|Gray, P. (1965). Limitations of Psychoanalysis. J. Amer. Psychoanal. Assn., 13:181-190.
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(1965). Journal of the American Psychoanalytic Association, 13:181-190
Limitations of Psychoanalysis
Arnold Z. Pfeffer called attention to the fact that this was the first panel of the American Psychoanalytic Association specifically directed to the subject of limitations. Freud's classical paper, "Analysis Terminable and Interminable," is the main contribution to this problem. Pfeffer clarified the scope of the panel by defining some perspectives suggested by the title of the panel. He stated that attention would be concentrated upon the limits of psychoanalysis in achieving therapeutic and intrapsychic change.
While the subject matter might be divided into limitations in patients and those in the analyst, the panel's chief purpose was to explore limitations in the therapeutic and intrapsychic changes brought about by the analytic process. Pfeffer felt that the analytic process lends itself to such consideration only if the entire analytic situation is taken into account, that is, the specific arrangement between patient and analyst which brings about the analytic process. The analytic process may be understood as a function of the interaction between the two—analyst and patient Thus, limitations of the analytic process and hence of therapeutic and intrapsychic change depend upon limitations of the interaction between analyst and patient. Bearing in mind that at one level therapeutic change based on intrapsychic change arises from the resolution of psychic conflict, a focus suggests itself for discussion—limitations of the degree to which conflicts can be resolved.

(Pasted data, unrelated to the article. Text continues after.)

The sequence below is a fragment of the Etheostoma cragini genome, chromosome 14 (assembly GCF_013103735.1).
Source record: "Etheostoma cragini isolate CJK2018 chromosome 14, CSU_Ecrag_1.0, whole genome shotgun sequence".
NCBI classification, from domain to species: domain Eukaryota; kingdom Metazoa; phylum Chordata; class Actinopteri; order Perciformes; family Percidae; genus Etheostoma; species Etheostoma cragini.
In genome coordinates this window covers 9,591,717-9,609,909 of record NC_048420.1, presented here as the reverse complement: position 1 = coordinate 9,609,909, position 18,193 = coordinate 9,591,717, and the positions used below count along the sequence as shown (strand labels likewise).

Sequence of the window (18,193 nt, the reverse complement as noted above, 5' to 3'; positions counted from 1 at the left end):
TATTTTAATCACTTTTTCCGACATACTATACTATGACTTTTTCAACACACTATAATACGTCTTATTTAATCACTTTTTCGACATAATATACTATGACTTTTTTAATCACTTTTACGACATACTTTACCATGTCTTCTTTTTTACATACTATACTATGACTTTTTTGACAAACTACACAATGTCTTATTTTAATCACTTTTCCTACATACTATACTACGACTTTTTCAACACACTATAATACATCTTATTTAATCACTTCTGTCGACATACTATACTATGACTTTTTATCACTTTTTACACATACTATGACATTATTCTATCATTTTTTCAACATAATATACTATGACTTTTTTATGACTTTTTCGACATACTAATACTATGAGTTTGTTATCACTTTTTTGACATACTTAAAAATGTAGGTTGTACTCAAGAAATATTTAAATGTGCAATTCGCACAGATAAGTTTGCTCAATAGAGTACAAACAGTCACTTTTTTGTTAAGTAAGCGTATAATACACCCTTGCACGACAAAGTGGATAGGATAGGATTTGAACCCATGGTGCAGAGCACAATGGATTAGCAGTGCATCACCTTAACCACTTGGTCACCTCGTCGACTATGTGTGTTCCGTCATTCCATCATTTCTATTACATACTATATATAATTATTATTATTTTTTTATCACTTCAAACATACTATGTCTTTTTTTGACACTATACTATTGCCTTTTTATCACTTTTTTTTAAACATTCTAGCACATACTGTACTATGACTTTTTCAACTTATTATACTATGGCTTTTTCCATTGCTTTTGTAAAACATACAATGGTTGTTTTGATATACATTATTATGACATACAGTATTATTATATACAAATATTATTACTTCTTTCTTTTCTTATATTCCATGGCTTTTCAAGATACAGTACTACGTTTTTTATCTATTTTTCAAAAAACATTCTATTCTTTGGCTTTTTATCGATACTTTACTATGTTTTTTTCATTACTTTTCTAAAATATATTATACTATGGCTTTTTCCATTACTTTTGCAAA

While Freud's later observations were viewed by some as indicating pessimism regarding the therapeutic possibilities of analysis, Pfeffer preferred to view these observations as realistic rather than pessimistic.
In order to provide a fresh background for the discussion of limitations, Robert S. Wallerstein presented a paper, "The Goals of Psychoanalysis: A Survey of Analytic Viewpoints." This important survey, the only formal presentation at the panel, stimulated much of the day's discussion.
While he called attention to a number of the technical and theoretical
Presented at the Annual Meeting of the American Psychoanalytic Association, Los Angeles, May, 1964. Chairman: Arnold Z. Pfeffer, M.D.
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